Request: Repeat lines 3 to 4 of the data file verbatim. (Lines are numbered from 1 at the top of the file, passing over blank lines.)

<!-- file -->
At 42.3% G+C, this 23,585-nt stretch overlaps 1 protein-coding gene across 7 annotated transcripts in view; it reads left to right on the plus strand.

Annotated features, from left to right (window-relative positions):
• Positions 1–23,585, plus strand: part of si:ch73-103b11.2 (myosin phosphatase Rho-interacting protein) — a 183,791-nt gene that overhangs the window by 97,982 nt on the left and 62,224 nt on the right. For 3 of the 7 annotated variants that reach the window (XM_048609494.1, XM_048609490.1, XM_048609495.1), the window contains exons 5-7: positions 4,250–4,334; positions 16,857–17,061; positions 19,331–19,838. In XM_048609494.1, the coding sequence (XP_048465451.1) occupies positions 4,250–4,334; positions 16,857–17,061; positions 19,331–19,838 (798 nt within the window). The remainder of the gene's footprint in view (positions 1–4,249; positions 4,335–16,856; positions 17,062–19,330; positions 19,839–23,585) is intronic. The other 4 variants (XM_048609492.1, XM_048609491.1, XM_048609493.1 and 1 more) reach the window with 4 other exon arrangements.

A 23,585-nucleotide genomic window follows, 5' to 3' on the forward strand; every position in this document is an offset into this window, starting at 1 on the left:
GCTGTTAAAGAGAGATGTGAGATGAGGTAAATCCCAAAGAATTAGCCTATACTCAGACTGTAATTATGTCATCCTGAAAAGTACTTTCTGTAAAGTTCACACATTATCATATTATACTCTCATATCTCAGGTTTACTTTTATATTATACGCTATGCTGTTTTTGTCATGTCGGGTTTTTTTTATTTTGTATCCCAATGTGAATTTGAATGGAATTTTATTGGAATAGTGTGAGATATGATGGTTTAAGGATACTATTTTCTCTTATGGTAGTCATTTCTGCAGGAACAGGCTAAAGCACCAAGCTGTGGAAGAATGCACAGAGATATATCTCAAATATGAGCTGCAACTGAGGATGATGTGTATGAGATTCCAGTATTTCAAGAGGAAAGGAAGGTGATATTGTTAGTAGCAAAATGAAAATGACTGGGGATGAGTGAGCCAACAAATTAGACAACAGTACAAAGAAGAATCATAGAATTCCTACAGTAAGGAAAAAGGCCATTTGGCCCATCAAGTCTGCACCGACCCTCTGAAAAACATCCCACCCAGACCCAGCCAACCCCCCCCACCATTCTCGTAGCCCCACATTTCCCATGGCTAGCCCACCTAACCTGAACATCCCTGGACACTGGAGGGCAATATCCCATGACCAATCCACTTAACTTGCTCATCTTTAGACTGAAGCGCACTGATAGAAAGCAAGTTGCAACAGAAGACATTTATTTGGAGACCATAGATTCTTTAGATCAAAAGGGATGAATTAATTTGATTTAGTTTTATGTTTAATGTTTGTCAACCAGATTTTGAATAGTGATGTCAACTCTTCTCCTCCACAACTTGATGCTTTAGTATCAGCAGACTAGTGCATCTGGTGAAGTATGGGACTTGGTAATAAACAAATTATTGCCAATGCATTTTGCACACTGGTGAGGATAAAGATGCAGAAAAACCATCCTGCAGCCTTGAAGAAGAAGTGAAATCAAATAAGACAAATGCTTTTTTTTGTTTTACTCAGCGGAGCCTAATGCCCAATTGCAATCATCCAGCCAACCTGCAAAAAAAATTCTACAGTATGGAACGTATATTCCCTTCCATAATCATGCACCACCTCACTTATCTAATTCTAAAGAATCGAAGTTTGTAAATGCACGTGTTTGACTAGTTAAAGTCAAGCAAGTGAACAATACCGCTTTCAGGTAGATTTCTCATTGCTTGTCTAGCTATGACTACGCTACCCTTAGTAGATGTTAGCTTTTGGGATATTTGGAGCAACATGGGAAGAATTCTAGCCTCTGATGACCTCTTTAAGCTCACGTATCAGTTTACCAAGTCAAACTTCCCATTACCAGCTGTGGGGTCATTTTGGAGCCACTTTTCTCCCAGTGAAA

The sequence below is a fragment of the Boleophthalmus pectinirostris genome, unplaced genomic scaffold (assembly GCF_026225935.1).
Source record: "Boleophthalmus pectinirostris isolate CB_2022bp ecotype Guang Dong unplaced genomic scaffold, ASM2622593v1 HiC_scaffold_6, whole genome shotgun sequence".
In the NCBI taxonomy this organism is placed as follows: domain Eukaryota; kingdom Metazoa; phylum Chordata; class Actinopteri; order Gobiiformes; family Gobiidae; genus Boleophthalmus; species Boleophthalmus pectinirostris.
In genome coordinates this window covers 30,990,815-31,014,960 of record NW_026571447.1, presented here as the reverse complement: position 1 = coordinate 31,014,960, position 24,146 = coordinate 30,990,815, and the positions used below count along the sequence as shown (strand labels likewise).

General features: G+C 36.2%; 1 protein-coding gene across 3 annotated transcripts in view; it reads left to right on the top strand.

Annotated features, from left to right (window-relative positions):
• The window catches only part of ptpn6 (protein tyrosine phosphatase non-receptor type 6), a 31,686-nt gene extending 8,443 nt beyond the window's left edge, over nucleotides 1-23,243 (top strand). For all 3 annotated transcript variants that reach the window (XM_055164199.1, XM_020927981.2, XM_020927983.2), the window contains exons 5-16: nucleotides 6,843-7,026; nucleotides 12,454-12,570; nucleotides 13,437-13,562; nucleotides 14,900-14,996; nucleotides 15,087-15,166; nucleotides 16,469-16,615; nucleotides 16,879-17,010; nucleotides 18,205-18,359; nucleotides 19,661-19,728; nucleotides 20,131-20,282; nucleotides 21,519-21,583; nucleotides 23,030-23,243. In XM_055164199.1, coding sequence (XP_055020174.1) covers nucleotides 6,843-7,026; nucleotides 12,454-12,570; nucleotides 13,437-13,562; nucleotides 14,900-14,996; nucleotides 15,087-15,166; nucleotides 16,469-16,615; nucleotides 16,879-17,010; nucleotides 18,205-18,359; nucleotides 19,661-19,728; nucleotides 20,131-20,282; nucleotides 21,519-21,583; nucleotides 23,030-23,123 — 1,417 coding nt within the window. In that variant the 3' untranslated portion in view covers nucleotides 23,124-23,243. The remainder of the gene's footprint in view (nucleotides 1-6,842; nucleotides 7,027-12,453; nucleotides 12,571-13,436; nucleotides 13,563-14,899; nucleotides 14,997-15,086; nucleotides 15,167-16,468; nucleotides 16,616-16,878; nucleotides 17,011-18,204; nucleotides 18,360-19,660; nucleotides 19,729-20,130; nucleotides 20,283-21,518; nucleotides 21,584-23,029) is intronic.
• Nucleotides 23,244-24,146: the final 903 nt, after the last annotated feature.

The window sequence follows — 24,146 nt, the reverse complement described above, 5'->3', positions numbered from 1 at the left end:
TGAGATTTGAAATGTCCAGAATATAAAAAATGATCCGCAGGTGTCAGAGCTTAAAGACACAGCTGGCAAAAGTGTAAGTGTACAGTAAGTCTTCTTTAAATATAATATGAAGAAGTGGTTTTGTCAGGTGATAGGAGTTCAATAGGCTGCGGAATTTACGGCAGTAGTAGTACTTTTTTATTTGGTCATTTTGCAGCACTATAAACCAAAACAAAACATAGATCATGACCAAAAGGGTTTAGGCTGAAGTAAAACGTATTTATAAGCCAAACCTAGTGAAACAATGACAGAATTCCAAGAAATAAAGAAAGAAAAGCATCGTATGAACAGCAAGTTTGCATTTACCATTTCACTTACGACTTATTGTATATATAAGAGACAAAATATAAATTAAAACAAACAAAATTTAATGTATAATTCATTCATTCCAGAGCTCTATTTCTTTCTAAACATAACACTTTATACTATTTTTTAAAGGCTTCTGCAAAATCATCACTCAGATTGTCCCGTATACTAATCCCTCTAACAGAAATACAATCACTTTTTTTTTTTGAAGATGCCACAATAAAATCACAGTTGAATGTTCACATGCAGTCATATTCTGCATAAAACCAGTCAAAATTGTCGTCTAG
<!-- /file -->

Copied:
• Positions 1–23,585, plus strand: part of si:ch73-103b11.2 (myosin phosphatase Rho-interacting protein) — a 183,791-nt gene that overhangs the window by 97,982 nt on the left and 62,224 nt on the right. For 3 of the 7 annotated variants that reach the window (XM_048609494.1, XM_048609490.1, XM_048609495.1), the window contains exons 5-7: positions 4,250–4,334; positions 16,857–17,061; positions 19,331–19,838. In XM_048609494.1, the coding sequence (XP_048465451.1) occupies positions 4,250–4,334; positions 16,857–17,061; positions 19,331–19,838 (798 nt within the window). The remainder of the gene's footprint in view (positions 1–4,249; positions 4,335–16,856; positions 17,062–19,330; positions 19,839–23,585) is intronic. The other 4 variants (XM_048609492.1, XM_048609491.1, XM_048609493.1 and 1 more) reach the window with 4 other exon arrangements.

A 23,585-nucleotide genomic window follows, 5' to 3' on the forward strand; every position in this document is an offset into this window, starting at 1 on the left: